[BreachExchange] How cyber-security can embed a sustainable privacy operating model

Audrey McNeil audrey at riskbasedsecurity.com
Wed May 9 18:55:30 EDT 2018


Chief information security officers (CISO) have played a key role in
implementing the data security measures needed to meet the requirements of
the EU General Data Protection Regulation (GDPR). Now, as we move towards
its implementation on 25 May, organisations need to think about how they
can continue to embed sustainable improvements in their data management and
use that to create value for them.

Manage risk appropriately

A risk-based approach to security is central to complying with GDPR.
Article 32 requires that the measures taken by organisations must provide a
level of security appropriate to the risk. This ensures that priorities are
established and decisions are made by evaluating data sensitivity, system
vulnerability and the likelihood of threats. Many organisations will
already have remediated their high risk applications but it is important
they do not stop there and now look to apply relevant technical controls to
medium and low risk areas as well.

Provide assurance on unstructured data

While organisations have been focusing on remediating IT systems to make
them GDPR ready, much of the personal data they hold is in the form of
unstructured data (for example excel files, word documents and emails). To
manage the risk around this unstructured data, the CISO needs to provide
clear guidance to the business on how to secure it and how to minimise its
use where possible. They should also consider using tools that can discover
large stores of unstructured data which might have been undetected during
the inventory building process required for Article 30 compliance.

Deal with shadow IT and cloud risk

Shadow IT, which are systems and solutions used without explicit approval
from the IT department and are not supported by them, can also potentially
introduce a large amount of GDPR compliance risk, especially if the privacy
office and CISO are unaware of these. These risks can be mitigated by
encouraging business users, when building their inventory of personal data,
to identify the data they use in terms of business processes, rather than
IT systems. A time-limited amnesty for users to disclose if they use any
shadow IT services can also help identify where these are being used.

There is a need to work with the IT function to understand the reasons why
these shadow IT services are being used. That includes ensuring that
employees can access the tools they might need through official channels
rather than resorting to unapproved alternatives. Organisations can also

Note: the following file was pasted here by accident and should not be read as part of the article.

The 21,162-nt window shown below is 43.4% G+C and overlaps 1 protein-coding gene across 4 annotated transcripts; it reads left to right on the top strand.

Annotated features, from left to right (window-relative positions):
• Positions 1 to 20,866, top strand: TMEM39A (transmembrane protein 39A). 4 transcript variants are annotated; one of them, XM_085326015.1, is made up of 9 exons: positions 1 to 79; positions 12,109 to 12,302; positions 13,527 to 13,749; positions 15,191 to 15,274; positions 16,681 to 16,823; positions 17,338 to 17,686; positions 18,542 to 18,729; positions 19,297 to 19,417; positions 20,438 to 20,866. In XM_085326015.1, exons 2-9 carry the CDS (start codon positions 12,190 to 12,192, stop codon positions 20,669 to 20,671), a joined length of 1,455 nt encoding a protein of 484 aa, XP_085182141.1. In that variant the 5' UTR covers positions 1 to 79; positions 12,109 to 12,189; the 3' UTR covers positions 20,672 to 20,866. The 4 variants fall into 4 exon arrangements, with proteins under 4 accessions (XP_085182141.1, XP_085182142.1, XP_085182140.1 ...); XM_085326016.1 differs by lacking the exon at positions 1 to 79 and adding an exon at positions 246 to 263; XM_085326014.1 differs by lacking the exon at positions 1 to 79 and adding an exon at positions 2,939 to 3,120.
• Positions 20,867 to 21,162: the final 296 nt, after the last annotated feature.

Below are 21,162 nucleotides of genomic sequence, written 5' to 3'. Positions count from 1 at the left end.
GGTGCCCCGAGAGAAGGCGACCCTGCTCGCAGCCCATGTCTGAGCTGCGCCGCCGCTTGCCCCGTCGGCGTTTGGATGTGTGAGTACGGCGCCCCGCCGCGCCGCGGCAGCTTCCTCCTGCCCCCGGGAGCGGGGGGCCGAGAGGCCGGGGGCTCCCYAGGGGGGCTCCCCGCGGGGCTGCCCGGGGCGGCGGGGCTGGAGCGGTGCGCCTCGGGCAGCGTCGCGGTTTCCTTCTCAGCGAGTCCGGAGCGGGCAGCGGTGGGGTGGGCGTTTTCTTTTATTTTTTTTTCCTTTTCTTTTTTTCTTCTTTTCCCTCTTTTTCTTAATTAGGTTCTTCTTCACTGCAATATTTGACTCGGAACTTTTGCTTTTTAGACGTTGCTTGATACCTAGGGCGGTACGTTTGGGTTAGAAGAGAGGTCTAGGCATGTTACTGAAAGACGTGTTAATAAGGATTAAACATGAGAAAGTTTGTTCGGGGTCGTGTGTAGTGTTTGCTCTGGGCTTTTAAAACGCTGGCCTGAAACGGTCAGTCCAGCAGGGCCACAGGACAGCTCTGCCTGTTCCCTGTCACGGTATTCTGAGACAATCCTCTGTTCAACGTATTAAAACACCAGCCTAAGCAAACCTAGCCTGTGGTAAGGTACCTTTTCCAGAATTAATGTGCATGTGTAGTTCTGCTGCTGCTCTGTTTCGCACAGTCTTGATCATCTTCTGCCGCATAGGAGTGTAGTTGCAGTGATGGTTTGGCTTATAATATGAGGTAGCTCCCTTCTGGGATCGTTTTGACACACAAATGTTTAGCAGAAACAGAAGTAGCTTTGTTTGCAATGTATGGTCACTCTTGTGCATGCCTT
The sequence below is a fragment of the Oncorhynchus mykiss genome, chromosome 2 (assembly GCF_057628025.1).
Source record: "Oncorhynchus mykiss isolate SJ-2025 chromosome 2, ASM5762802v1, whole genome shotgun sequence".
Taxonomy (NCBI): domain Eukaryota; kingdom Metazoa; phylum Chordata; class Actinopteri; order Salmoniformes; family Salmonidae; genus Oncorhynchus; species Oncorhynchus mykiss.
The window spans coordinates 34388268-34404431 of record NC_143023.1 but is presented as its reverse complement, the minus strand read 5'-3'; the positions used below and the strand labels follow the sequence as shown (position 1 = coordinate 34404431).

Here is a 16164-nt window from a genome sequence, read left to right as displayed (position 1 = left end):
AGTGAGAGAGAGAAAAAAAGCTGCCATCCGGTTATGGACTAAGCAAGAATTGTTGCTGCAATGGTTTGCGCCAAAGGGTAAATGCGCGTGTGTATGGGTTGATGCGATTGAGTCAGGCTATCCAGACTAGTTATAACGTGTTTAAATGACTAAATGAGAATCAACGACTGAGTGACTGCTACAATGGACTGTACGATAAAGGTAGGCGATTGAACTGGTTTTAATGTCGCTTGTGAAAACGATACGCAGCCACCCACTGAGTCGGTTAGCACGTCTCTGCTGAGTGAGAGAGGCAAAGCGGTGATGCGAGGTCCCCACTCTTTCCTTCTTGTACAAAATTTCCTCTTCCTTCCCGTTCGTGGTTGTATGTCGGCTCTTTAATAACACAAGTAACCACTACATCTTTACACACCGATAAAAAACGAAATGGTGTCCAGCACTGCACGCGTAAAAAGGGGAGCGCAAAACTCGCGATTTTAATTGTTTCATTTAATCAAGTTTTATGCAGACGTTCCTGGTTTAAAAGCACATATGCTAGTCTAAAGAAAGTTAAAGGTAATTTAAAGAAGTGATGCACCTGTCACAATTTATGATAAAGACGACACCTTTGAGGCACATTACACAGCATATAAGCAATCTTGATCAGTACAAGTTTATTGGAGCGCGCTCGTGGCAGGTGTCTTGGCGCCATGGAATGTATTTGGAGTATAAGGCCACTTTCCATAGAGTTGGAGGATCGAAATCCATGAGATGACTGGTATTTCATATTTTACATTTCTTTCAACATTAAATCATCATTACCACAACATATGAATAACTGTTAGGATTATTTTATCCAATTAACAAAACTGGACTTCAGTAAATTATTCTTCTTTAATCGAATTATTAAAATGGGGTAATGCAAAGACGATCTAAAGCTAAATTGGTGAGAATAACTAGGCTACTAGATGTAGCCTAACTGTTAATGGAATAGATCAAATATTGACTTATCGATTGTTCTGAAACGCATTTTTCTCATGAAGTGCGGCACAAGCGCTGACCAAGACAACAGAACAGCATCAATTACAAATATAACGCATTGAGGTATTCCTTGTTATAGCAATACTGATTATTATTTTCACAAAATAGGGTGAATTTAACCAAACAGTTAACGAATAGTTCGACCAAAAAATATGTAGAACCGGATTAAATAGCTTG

use data loss prevention solutions to monitor how personal data is used
within the organisation, and identify further sources of shadow IT.

Similarly, they should make sure that the cloud services they use have the
right technical and legal controls in place. That means avoiding using
cloud computing services in the absence of any guarantee about the
effective geographical location of the data or without ensuring the
lawfulness of the data transfers outside of the European Union.

Respond to data breaches

Another critical role for the CISO is in identifying and managing data
breaches. In many cases, the cyber-security team will be the first to
detect a data breach. A clear documented process will help to ensure this
is logged appropriately, and the relevant action is taken in a timely way.
A decision tree should make it possible to quickly identify the actions to
be taken for each incident type, based on the severity of the data breach.
The teams should then work with various internal and external stakeholders
(including suppliers if needed) to manage the incident, and notify
regulators and impacted individuals rapidly. After the immediate management
of the breach is complete, a rigorous testing regime should be put in
place. This should cover technical controls, policy, people and process and
be tested against the real world scenarios appropriate for the business.

Audit and monitor technical controls

Finally, periodical security audits should be carried out on the technical
controls to check that they remain embedded in the organisation, and
continue to be effective. Each audit must produce an action plan, and its
implementation should be monitored at the appropriate level within the
organisation. Taking these actions will ensure that organisations are not
just compliant on the day GDPR comes in but that they have a sustainable
model that can secure the value of better data governance.
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